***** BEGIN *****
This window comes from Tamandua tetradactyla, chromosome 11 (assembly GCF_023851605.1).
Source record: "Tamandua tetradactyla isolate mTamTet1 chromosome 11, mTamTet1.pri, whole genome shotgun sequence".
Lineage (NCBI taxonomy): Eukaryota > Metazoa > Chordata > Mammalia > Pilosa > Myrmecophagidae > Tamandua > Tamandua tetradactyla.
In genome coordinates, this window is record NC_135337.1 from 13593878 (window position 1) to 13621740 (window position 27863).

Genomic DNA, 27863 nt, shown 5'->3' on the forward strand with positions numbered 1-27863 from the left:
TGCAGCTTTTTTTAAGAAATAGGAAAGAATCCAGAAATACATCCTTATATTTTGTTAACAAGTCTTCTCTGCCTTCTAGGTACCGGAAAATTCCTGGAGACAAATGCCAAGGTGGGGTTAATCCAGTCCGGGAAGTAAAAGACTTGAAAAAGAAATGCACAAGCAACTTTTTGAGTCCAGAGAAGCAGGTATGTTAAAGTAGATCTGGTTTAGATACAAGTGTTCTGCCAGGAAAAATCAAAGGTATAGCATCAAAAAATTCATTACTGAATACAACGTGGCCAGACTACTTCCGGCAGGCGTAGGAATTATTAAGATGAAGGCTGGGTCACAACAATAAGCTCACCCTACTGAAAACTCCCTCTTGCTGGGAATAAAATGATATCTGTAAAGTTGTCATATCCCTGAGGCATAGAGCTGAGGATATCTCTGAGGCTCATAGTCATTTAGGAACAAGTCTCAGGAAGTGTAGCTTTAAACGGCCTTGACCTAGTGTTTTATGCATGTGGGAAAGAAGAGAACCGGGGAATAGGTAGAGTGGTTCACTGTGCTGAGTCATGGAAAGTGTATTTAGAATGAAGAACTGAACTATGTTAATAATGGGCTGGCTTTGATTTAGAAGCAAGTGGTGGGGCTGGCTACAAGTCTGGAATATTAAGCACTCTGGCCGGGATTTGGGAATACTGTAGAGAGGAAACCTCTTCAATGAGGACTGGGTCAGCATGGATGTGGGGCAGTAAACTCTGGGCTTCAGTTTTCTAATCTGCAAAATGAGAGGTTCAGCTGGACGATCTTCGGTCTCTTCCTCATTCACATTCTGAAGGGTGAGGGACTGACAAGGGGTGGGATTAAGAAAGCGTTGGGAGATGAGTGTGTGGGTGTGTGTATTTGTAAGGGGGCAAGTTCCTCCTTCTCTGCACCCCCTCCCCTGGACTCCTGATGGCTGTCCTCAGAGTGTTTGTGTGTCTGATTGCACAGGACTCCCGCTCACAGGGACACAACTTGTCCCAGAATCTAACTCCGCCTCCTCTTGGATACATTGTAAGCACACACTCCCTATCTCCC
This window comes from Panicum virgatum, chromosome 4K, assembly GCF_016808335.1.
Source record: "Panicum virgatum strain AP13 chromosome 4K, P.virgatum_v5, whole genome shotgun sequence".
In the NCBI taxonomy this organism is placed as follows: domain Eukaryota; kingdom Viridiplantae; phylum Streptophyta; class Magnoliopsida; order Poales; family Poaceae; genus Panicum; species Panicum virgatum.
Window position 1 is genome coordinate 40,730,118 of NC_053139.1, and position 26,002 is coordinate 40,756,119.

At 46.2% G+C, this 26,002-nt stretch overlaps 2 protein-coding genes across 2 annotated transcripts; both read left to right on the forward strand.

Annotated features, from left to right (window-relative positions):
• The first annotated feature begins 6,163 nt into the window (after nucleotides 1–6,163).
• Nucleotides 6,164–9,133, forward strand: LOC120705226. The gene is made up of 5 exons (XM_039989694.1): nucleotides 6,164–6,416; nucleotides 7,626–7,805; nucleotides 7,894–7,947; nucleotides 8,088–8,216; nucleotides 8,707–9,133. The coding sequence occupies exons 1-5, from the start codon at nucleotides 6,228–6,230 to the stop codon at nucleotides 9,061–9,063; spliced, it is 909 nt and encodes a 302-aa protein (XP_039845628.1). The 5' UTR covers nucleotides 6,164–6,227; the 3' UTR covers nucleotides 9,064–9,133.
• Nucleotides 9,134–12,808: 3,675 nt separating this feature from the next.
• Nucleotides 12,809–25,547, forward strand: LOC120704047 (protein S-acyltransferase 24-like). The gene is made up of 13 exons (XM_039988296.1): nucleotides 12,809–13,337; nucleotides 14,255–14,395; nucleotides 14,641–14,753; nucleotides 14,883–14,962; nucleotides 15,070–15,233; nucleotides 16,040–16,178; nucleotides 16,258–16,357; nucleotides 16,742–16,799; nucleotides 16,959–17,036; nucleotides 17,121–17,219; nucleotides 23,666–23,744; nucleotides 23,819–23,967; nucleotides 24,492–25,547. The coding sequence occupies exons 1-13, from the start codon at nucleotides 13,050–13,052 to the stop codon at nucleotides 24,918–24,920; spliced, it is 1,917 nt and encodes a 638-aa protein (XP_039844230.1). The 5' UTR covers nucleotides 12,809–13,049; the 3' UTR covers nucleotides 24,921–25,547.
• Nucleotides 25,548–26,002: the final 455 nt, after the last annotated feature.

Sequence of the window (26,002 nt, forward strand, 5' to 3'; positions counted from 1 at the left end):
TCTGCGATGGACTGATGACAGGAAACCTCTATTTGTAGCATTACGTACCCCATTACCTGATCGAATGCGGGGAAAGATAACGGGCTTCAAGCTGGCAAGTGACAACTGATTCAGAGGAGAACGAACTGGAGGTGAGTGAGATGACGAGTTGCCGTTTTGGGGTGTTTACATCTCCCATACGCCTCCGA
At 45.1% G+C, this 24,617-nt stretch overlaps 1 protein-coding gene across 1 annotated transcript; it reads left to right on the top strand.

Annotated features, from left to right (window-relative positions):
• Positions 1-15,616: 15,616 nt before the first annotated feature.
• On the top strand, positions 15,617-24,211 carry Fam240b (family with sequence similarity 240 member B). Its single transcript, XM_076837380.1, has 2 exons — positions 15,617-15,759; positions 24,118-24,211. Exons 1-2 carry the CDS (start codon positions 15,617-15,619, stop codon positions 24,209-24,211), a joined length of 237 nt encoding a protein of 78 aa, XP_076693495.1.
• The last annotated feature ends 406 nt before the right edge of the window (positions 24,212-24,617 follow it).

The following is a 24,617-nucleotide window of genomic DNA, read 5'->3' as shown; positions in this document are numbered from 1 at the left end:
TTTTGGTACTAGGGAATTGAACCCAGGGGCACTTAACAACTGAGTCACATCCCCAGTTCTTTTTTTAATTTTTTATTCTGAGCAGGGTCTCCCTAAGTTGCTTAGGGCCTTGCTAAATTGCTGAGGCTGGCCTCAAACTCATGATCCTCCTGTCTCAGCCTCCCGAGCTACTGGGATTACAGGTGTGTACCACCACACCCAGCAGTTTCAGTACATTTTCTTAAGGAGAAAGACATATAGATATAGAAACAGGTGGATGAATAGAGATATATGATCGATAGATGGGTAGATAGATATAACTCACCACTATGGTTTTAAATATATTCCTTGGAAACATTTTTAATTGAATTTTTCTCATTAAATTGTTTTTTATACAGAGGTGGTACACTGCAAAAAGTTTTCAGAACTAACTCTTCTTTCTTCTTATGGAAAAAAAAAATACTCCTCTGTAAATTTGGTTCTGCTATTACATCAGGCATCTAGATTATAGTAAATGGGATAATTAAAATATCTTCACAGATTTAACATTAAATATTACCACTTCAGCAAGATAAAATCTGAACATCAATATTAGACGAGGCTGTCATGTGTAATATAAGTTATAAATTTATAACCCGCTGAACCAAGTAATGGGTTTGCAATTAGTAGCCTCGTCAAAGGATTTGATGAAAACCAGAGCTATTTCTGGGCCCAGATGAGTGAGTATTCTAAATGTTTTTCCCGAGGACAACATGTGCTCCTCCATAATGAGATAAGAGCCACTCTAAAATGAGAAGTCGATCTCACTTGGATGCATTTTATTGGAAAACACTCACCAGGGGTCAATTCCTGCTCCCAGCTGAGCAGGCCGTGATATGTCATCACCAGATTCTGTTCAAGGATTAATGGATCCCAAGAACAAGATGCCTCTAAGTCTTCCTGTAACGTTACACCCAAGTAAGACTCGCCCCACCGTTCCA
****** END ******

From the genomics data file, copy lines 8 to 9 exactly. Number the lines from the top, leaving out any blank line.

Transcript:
Source record: "Panicum virgatum strain AP13 chromosome 4K, P.virgatum_v5, whole genome shotgun sequence".
In the NCBI taxonomy this organism is placed as follows: domain Eukaryota; kingdom Viridiplantae; phylum Streptophyta; class Magnoliopsida; order Poales; family Poaceae; genus Panicum; species Panicum virgatum.